Rabeprazole test for the diagnosis of gastro-oesophageal reflux disease: results of a study in a primary care setting

World J Gastroenterol. 2006 Apr 28;12(16):2569-73. doi: 10.3748/wjg.v12.i16.2569.


Aim: To determine the diagnostic value of the rabeprazole test in patients seen by general practitioners.

Methods: Eighty-three patients with symptoms suggestive of GERD were enrolled by general practitioners in this multi-centre, randomized and double-blind study. All patients received either rabeprazole (20 mg bid) or a placebo for one week. The diagnosis of GERD was established on the presence of mucosal breaks at endoscopy and/or an abnormal esophageal 24-h pH test. The test was considered to be positive if patients reported at least a "clear improvement" of symptoms on a 7-point Likert scale.

Results: The sensitivities of the test for rabeprazole and the placebo were 83% and 40%, respectively. The corresponding specificity, positive and negative predictive values were 45% and 67%, 71% and 71%, and 62% and 35%, respectively. A receiver operating characteristics (ROC) analysis confirmed that the best discriminatory cut-off corresponded to description of "clear improvement".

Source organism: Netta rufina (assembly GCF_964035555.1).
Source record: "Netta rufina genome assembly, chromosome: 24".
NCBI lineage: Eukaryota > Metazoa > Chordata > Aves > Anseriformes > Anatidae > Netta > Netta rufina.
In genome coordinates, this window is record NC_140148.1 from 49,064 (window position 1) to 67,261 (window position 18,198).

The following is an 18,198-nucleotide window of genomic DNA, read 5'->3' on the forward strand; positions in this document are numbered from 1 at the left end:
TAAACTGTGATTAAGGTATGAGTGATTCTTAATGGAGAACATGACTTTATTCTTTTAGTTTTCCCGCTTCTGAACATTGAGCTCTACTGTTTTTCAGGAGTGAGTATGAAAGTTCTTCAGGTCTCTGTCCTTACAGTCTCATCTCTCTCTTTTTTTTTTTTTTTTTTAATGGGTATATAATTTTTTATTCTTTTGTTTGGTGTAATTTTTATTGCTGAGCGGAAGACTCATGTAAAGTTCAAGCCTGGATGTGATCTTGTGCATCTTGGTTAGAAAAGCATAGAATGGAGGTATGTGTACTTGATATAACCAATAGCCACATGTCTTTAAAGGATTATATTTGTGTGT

Conclusion: The poor specificity of the proton-pump inhibitor (PPI) test does not support such an approach to establish a diagnosis of GERD in a primary care setting.

Publication types

  • Multicenter Study
  • Randomized Controlled Trial

MeSH terms

  • 2-Pyridinylmethylsulfinylbenzimidazoles
  • Adult
  • Anti-Ulcer Agents*
  • Benzimidazoles* / adverse effects
  • Double-Blind Method
  • Female
  • Gastroesophageal Reflux / diagnosis*
  • Humans
  • Hydrogen-Ion Concentration
  • Male
  • Middle Aged
  • Omeprazole / adverse effects
  • Omeprazole / analogs & derivatives*
  • Physicians, Family
  • Rabeprazole
  • Sensitivity and Specificity


  • 2-Pyridinylmethylsulfinylbenzimidazoles
  • Anti-Ulcer Agents
  • Benzimidazoles
  • Rabeprazole
  • Omeprazole